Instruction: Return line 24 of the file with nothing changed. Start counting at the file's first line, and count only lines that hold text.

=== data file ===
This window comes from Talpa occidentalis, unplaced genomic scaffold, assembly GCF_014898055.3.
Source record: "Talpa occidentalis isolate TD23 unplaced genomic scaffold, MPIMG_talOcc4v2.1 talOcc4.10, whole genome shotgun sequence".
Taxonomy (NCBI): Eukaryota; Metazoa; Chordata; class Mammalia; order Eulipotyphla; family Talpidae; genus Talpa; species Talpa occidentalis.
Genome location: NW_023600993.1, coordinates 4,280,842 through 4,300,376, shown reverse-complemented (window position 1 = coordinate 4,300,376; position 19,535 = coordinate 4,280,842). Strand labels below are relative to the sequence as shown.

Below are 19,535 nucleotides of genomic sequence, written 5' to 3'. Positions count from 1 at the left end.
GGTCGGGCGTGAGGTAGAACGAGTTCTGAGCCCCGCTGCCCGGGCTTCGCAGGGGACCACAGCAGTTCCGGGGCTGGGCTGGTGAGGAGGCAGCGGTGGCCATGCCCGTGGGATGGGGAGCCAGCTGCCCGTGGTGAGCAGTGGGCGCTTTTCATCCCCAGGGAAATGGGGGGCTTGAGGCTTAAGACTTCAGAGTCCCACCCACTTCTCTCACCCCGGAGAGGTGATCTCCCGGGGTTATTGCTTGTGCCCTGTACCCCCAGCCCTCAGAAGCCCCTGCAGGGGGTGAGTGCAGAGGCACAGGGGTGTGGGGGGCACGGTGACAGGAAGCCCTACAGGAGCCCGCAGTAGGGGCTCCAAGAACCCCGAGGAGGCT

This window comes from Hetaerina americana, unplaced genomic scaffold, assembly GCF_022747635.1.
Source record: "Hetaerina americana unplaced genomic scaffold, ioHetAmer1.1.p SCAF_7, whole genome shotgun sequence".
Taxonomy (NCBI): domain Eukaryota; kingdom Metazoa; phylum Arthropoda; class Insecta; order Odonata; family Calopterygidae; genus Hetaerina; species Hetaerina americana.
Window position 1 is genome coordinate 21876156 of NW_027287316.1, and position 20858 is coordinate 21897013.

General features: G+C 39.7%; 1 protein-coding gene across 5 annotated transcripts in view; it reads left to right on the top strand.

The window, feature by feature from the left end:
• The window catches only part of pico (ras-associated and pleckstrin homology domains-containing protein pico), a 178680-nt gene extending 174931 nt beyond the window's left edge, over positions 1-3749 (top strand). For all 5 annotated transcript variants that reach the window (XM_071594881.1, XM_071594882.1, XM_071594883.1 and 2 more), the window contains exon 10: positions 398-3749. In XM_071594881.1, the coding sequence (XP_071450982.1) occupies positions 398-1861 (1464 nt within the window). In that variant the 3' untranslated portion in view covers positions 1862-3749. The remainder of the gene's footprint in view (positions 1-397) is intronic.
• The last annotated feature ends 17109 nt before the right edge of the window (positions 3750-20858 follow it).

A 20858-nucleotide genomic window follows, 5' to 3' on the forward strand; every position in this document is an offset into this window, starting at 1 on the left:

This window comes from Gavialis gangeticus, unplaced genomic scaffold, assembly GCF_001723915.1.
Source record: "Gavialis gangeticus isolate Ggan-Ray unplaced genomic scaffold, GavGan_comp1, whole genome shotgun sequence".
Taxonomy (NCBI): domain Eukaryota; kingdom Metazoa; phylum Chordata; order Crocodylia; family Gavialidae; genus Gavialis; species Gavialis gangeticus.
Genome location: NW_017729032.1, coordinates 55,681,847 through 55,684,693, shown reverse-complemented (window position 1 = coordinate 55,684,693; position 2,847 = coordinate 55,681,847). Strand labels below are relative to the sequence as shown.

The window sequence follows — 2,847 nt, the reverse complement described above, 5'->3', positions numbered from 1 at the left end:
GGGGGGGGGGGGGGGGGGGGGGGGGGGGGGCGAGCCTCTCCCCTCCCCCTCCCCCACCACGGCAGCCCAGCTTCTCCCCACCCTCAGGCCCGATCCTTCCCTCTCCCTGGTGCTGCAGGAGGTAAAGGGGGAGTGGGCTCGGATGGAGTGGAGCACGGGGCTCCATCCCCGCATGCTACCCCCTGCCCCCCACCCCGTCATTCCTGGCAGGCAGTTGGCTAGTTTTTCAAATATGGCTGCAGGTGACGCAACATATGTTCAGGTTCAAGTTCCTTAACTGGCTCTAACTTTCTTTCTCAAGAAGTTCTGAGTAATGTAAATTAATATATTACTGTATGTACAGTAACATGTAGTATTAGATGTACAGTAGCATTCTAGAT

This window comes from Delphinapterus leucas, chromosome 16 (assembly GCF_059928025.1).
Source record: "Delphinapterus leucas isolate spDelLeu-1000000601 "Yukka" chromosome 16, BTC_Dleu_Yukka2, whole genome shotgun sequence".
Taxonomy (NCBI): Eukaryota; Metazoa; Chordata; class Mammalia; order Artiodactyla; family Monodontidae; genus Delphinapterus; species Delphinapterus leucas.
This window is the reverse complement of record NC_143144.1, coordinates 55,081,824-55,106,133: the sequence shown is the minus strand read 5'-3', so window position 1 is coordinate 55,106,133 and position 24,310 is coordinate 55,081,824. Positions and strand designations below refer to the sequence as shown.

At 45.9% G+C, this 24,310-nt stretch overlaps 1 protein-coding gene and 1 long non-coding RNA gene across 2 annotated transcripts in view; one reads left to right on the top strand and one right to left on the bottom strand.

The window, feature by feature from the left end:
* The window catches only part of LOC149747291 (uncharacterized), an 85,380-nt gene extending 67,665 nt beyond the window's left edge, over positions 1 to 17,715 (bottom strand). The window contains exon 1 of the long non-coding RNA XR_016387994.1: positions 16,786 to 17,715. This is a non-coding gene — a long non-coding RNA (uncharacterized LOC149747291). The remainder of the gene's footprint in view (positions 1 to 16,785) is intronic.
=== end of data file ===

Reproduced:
Taxonomy (NCBI): Eukaryota; Metazoa; Chordata; class Mammalia; order Artiodactyla; family Monodontidae; genus Delphinapterus; species Delphinapterus leucas.